How to Do a Diagram for a Salon

The design of your salon will be your first impression for customers.
The design of your salon will be your first impression for customers. (Image: Thinkstock/Comstock/Getty Images)

It is crucial for a salon to have an accessible layout. A diagram is a great way to envision what the building will look like. The salon proprietor plans how to move customers through the building and can help plan the furnishings and decorating budget. Whether creating a diagram for an existing space or creating a dream salon from your imagination, there are several steps to drawing an accurate diagram.

Things You'll Need

  • Graph paper
  • Straight edge
  • Protractor
  • Tape measure

Define the dimensions of the salon you are planning. If you already have a building, use the tape measure to gauge all of the walls and built-in features like doors, windows and cabinets. If you don't yet have a building and want to create a dream salon for a business plan, research commercial space rental prices. Pick a square footage that is within your budget. The same goes if you are building. Design within your budget and allow at least 20 percent margin for changes.

Use the graph paper to develop a scale. Each square of the graph paper will represent a measurement. It's easiest to make the scale something like one square equals one foot. You can change the scale as you like. Remember that square footage is a definition of the area. Take measurements or estimate the length of the walls. Area is length times width. Most salons are a rectangle shape and not a perfect square.

Draw the outside walls of the salon using the straight edge to make a box. This will create a view from the top of your salon. Use the measurements from the room to add in the built-in features. Remember to keep these features to scale. You don't want customers struggling to move around your salon because you didn't plan walk areas.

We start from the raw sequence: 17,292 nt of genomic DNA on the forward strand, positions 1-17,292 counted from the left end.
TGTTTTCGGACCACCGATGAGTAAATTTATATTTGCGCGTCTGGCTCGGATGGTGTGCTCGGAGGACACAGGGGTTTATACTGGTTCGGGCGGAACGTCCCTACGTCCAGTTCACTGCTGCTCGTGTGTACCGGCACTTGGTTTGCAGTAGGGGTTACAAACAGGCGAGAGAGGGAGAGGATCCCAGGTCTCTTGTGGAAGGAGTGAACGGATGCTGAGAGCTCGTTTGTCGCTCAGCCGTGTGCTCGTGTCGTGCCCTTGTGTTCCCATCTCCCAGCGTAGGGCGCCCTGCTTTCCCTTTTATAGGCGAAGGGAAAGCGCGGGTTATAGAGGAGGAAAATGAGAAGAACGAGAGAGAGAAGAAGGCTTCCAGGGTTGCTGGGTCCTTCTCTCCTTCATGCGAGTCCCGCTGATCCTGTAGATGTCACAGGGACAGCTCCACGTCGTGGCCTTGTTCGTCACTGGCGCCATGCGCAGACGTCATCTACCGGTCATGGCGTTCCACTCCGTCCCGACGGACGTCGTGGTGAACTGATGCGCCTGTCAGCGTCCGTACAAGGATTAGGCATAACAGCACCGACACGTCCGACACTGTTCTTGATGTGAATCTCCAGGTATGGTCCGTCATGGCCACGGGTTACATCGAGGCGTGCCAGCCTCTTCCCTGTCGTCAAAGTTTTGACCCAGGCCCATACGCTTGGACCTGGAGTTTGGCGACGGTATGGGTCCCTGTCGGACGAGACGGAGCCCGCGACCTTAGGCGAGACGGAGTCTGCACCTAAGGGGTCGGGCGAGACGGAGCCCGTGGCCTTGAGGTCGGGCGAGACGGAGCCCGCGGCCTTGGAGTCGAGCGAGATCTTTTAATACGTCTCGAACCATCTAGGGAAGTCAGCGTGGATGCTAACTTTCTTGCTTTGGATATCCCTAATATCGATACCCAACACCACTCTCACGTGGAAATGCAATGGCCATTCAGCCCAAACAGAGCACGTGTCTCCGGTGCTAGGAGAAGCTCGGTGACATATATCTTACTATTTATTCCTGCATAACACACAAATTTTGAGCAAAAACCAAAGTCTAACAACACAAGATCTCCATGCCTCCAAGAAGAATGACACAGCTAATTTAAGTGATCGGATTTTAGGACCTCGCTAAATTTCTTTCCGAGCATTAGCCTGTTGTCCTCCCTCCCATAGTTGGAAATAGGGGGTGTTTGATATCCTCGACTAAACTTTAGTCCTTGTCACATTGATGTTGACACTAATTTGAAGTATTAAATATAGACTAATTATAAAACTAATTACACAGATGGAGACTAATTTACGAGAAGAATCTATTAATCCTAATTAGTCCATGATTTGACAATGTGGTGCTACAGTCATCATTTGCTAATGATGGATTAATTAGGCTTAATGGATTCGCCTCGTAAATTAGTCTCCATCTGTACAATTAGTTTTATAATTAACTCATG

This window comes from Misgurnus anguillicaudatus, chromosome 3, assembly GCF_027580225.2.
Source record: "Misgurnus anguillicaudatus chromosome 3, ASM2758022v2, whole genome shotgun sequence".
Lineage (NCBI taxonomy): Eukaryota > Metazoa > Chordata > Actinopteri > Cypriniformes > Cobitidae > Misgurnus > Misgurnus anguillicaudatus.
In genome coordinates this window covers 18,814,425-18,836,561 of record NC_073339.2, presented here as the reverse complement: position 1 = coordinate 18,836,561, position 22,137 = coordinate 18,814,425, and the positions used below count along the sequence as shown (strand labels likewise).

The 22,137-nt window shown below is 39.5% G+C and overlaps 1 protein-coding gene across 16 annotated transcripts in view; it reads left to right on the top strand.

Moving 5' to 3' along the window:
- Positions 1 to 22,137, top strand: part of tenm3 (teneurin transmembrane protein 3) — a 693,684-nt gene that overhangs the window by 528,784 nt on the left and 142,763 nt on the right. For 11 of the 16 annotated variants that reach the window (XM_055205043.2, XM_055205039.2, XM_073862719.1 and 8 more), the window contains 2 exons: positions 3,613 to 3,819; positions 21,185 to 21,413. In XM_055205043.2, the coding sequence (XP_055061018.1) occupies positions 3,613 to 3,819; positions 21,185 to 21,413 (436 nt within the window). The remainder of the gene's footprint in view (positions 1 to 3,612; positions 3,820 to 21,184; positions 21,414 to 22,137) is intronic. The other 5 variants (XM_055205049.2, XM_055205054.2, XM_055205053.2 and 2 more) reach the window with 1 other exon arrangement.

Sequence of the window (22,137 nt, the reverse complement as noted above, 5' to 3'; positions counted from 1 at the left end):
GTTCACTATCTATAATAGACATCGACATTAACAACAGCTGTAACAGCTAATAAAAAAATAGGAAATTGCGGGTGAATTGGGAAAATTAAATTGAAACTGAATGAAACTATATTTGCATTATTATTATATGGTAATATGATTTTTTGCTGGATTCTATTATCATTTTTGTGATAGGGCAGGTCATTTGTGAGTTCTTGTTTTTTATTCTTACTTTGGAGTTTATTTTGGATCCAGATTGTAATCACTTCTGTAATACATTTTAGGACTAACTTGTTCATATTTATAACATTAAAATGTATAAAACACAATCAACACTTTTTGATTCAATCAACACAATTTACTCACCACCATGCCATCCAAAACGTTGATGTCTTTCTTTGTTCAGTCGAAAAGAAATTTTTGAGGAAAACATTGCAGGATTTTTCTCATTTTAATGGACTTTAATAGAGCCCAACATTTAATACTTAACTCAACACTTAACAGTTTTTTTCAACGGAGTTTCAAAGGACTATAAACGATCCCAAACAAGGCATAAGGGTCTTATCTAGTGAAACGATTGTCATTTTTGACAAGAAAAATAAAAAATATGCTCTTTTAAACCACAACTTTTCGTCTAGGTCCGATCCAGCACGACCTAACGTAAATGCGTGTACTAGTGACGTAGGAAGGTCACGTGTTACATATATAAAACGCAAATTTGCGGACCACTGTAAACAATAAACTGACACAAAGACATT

Research to find the dimensions of furnishings and equipment you want to put in your salon and how much they cost. Use an inventory list of all the interior equipment you need. List prices, vendors, dimensions -- and alternatives. Be creative and start making decisions on the style you want. As you pick chairs, mirrors, counters and product racks, add them to the diagram. If your diagram starts to look too cluttered, consider removing elements or clustering. Your salon must rely on efficient wiring for electricity, plumbing and possibly gas. If you are working within an existing building, seek a blueprint from the landlord showing outlets, control panel, water and sewer access. Whether existing or new construction, there are limitations on where you can locate washing stations, restrooms and other amenities. You design must meet requirements from the Americans with Disabilities Act.

Budget with your design diagram. The diagram will give you an idea of how you will use the space and let you plan and revise until you can use it efficiently. This will give you a rough estimate of how much it will cost to get the space to look the way you want with furniture and fixtures. With your diagram, you will also be able to plan for growth. Show where to locate additional wash stations, a larger waiting area, an expanded area for manicure/pedicure and other features.

Tips & Warnings

  • Plan how customers will move through the salon, what they will see when they come in, where they will wait for their stylist --and why they will come back.
  • Round up whenever you are budgeting. It may make your goal seem expensive. It's better to be over-prepared and open an amazing salon than to be under-prepared and underwhelm your new clients.

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